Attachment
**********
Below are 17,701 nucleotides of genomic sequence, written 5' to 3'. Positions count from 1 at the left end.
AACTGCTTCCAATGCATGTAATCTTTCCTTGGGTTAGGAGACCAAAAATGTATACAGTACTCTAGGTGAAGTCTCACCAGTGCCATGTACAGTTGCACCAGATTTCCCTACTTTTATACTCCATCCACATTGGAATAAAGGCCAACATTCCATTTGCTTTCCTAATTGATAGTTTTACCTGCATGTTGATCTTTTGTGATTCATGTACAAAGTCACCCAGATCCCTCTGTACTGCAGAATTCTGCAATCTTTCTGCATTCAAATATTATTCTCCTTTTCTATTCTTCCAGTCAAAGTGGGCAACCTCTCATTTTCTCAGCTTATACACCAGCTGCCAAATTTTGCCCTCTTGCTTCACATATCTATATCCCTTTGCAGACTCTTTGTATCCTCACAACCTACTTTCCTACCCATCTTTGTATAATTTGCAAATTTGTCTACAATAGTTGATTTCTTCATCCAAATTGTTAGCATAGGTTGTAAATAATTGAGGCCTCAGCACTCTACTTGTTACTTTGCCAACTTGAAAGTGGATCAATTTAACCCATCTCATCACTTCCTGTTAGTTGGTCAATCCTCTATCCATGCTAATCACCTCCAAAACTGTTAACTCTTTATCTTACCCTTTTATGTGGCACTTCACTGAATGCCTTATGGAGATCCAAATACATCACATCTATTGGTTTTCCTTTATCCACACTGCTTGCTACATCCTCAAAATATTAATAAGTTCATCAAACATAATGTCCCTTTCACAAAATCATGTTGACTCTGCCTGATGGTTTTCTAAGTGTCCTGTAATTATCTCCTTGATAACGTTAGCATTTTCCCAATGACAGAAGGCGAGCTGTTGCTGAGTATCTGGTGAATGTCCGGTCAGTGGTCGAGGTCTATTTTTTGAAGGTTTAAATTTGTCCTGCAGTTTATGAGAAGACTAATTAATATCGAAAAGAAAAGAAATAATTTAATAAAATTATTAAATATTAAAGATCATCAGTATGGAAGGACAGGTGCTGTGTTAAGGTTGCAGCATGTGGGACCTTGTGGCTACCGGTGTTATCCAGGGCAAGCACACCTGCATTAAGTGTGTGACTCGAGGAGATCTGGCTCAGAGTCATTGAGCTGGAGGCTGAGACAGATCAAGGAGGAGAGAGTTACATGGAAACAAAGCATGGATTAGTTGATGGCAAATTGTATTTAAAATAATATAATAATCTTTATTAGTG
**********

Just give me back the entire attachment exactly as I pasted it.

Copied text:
Below are 17,701 nucleotides of genomic sequence, written 5' to 3'. Positions count from 1 at the left end.
AACTGCTTCCAATGCATGTAATCTTTCCTTGGGTTAGGAGACCAAAAATGTATACAGTACTCTAGGTGAAGTCTCACCAGTGCCATGTACAGTTGCACCAGATTTCCCTACTTTTATACTCCATCCACATTGGAATAAAGGCCAACATTCCATTTGCTTTCCTAATTGATAGTTTTACCTGCATGTTGATCTTTTGTGATTCATGTACAAAGTCACCCAGATCCCTCTGTACTGCAGAATTCTGCAATCTTTCTGCATTCAAATATTATTCTCCTTTTCTATTCTTCCAGTCAAAGTGGGCAACCTCTCATTTTCTCAGCTTATACACCAGCTGCCAAATTTTGCCCTCTTGCTTCACATATCTATATCCCTTTGCAGACTCTTTGTATCCTCACAACCTACTTTCCTACCCATCTTTGTATAATTTGCAAATTTGTCTACAATAGTTGATTTCTTCATCCAAATTGTTAGCATAGGTTGTAAATAATTGAGGCCTCAGCACTCTACTTGTTACTTTGCCAACTTGAAAGTGGATCAATTTAACCCATCTCATCACTTCCTGTTAGTTGGTCAATCCTCTATCCATGCTAATCACCTCCAAAACTGTTAACTCTTTATCTTACCCTTTTATGTGGCACTTCACTGAATGCCTTATGGAGATCCAAATACATCACATCTATTGGTTTTCCTTTATCCACACTGCTTGCTACATCCTCAAAATATTAATAAGTTCATCAAACATAATGTCCCTTTCACAAAATCATGTTGACTCTGCCTGATGGTTTTCTAAGTGTCCTGTAATTATCTCCTTGATAACGTTAGCATTTTCCCAATGACAGAAGGCGAGCTGTTGCTGAGTATCTGGTGAATGTCCGGTCAGTGGTCGAGGTCTATTTTTTGAAGGTTTAAATTTGTCCTGCAGTTTATGAGAAGACTAATTAATATCGAAAAGAAAAGAAATAATTTAATAAAATTATTAAATATTAAAGATCATCAGTATGGAAGGACAGGTGCTGTGTTAAGGTTGCAGCATGTGGGACCTTGTGGCTACCGGTGTTATCCAGGGCAAGCACACCTGCATTAAGTGTGTGACTCGAGGAGATCTGGCTCAGAGTCATTGAGCTGGAGGCTGAGACAGATCAAGGAGGAGAGAGTTACATGGAAACAAAGCATGGATTAGTTGATGGCAAATTGTATTTAAAATAATATAATAATCTTTATTAGTG